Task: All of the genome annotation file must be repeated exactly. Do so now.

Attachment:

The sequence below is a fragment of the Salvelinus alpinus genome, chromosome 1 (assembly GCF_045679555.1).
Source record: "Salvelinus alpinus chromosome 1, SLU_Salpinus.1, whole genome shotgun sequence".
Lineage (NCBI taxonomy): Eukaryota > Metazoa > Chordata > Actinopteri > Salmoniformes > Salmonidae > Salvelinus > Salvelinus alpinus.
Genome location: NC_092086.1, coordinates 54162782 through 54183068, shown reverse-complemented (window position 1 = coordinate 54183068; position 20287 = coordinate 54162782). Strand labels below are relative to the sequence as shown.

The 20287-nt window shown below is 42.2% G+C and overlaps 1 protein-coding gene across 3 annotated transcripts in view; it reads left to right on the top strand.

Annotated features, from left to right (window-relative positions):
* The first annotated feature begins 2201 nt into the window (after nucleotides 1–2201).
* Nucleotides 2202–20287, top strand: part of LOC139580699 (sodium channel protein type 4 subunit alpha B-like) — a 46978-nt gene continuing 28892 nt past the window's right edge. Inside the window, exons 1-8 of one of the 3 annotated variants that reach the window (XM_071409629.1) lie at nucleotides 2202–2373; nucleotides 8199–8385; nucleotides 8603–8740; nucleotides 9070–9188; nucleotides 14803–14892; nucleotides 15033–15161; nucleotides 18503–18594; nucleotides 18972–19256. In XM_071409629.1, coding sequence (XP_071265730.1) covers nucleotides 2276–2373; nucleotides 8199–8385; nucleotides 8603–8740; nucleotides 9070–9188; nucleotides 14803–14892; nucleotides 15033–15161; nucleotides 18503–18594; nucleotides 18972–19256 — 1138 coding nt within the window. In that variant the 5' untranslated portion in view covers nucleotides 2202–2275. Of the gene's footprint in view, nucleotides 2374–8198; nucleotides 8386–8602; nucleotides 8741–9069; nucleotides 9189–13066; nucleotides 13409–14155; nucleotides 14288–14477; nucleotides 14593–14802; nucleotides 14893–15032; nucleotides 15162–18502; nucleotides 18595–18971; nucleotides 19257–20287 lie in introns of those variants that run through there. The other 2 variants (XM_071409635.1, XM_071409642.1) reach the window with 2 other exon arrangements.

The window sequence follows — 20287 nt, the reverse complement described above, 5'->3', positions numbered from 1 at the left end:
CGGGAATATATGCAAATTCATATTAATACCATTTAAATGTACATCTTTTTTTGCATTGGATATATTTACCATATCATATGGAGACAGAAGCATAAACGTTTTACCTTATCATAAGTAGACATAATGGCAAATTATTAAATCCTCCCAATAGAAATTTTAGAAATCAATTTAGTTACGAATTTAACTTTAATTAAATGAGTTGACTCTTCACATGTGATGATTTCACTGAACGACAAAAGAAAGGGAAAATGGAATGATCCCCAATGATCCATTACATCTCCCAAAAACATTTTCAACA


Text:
The sequence below is a fragment of the Salvelinus alpinus genome, chromosome 1 (assembly GCF_045679555.1).
Source record: "Salvelinus alpinus chromosome 1, SLU_Salpinus.1, whole genome shotgun sequence".
Lineage (NCBI taxonomy): Eukaryota > Metazoa > Chordata > Actinopteri > Salmoniformes > Salmonidae > Salvelinus > Salvelinus alpinus.
Genome location: NC_092086.1, coordinates 54162782 through 54183068, shown reverse-complemented (window position 1 = coordinate 54183068; position 20287 = coordinate 54162782). Strand labels below are relative to the sequence as shown.

The 20287-nt window shown below is 42.2% G+C and overlaps 1 protein-coding gene across 3 annotated transcripts in view; it reads left to right on the top strand.

Annotated features, from left to right (window-relative positions):
* The first annotated feature begins 2201 nt into the window (after nucleotides 1–2201).
* Nucleotides 2202–20287, top strand: part of LOC139580699 (sodium channel protein type 4 subunit alpha B-like) — a 46978-nt gene continuing 28892 nt past the window's right edge. Inside the window, exons 1-8 of one of the 3 annotated variants that reach the window (XM_071409629.1) lie at nucleotides 2202–2373; nucleotides 8199–8385; nucleotides 8603–8740; nucleotides 9070–9188; nucleotides 14803–14892; nucleotides 15033–15161; nucleotides 18503–18594; nucleotides 18972–19256. In XM_071409629.1, coding sequence (XP_071265730.1) covers nucleotides 2276–2373; nucleotides 8199–8385; nucleotides 8603–8740; nucleotides 9070–9188; nucleotides 14803–14892; nucleotides 15033–15161; nucleotides 18503–18594; nucleotides 18972–19256 — 1138 coding nt within the window. In that variant the 5' untranslated portion in view covers nucleotides 2202–2275. Of the gene's footprint in view, nucleotides 2374–8198; nucleotides 8386–8602; nucleotides 8741–9069; nucleotides 9189–13066; nucleotides 13409–14155; nucleotides 14288–14477; nucleotides 14593–14802; nucleotides 14893–15032; nucleotides 15162–18502; nucleotides 18595–18971; nucleotides 19257–20287 lie in introns of those variants that run through there. The other 2 variants (XM_071409635.1, XM_071409642.1) reach the window with 2 other exon arrangements.

The window sequence follows — 20287 nt, the reverse complement described above, 5'->3', positions numbered from 1 at the left end:
CGGGAATATATGCAAATTCATATTAATACCATTTAAATGTACATCTTTTTTTGCATTGGATATATTTACCATATCATATGGAGACAGAAGCATAAACGTTTTACCTTATCATAAGTAGACATAATGGCAAATTATTAAATCCTCCCAATAGAAATTTTAGAAATCAATTTAGTTACGAATTTAACTTTAATTAAATGAGTTGACTCTTCACATGTGATGATTTCACTGAACGACAAAAGAAAGGGAAAATGGAATGATCCCCAATGATCCATTACATCTCCCAAAAACATTTTCAACA